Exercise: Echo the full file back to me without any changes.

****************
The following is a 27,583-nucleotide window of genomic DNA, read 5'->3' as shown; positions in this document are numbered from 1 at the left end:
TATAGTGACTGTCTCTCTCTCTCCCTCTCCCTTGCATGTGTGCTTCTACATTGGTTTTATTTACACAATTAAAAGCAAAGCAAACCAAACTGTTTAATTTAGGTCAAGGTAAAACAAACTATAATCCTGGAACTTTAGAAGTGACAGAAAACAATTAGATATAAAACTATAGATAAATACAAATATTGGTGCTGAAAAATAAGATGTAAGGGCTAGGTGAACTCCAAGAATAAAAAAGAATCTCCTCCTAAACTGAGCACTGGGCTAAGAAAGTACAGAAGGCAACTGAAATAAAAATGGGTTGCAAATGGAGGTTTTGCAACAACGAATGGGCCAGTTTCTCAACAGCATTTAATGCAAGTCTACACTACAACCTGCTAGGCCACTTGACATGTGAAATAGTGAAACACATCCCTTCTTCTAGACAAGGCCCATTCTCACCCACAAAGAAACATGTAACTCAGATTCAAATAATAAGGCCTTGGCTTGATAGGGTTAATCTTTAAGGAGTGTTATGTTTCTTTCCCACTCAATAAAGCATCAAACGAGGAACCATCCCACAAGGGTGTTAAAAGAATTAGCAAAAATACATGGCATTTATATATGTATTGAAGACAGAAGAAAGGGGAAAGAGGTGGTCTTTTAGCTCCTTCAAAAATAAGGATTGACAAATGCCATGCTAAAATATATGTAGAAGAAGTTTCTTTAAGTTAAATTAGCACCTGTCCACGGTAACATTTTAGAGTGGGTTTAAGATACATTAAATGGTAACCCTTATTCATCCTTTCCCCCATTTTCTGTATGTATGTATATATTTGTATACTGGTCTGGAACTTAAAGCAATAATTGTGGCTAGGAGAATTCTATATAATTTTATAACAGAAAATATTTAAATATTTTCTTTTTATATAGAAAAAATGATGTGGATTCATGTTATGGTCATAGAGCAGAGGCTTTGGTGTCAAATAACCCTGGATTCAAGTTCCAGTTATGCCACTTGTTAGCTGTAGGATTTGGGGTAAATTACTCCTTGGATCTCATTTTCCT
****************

The following is a 27,583-nucleotide window of genomic DNA, read 5'->3' as shown; positions in this document are numbered from 1 at the left end:
TATAGTGACTGTCTCTCTCTCTCCCTCTCCCTTGCATGTGTGCTTCTACATTGGTTTTATTTACACAATTAAAAGCAAAGCAAACCAAACTGTTTAATTTAGGTCAAGGTAAAACAAACTATAATCCTGGAACTTTAGAAGTGACAGAAAACAATTAGATATAAAACTATAGATAAATACAAATATTGGTGCTGAAAAATAAGATGTAAGGGCTAGGTGAACTCCAAGAATAAAAAAGAATCTCCTCCTAAACTGAGCACTGGGCTAAGAAAGTACAGAAGGCAACTGAAATAAAAATGGGTTGCAAATGGAGGTTTTGCAACAACGAATGGGCCAGTTTCTCAACAGCATTTAATGCAAGTCTACACTACAACCTGCTAGGCCACTTGACATGTGAAATAGTGAAACACATCCCTTCTTCTAGACAAGGCCCATTCTCACCCACAAAGAAACATGTAACTCAGATTCAAATAATAAGGCCTTGGCTTGATAGGGTTAATCTTTAAGGAGTGTTATGTTTCTTTCCCACTCAATAAAGCATCAAACGAGGAACCATCCCACAAGGGTGTTAAAAGAATTAGCAAAAATACATGGCATTTATATATGTATTGAAGACAGAAGAAAGGGGAAAGAGGTGGTCTTTTAGCTCCTTCAAAAATAAGGATTGACAAATGCCATGCTAAAATATATGTAGAAGAAGTTTCTTTAAGTTAAATTAGCACCTGTCCACGGTAACATTTTAGAGTGGGTTTAAGATACATTAAATGGTAACCCTTATTCATCCTTTCCCCCATTTTCTGTATGTATGTATATATTTGTATACTGGTCTGGAACTTAAAGCAATAATTGTGGCTAGGAGAATTCTATATAATTTTATAACAGAAAATATTTAAATATTTTCTTTTTATATAGAAAAAATGATGTGGATTCATGTTATGGTCATAGAGCAGAGGCTTTGGTGTCAAATAACCCTGGATTCAAGTTCCAGTTATGCCACTTGTTAGCTGTAGGATTTGGGGTAAATTACTCCTTGGATCTCATTTTCCT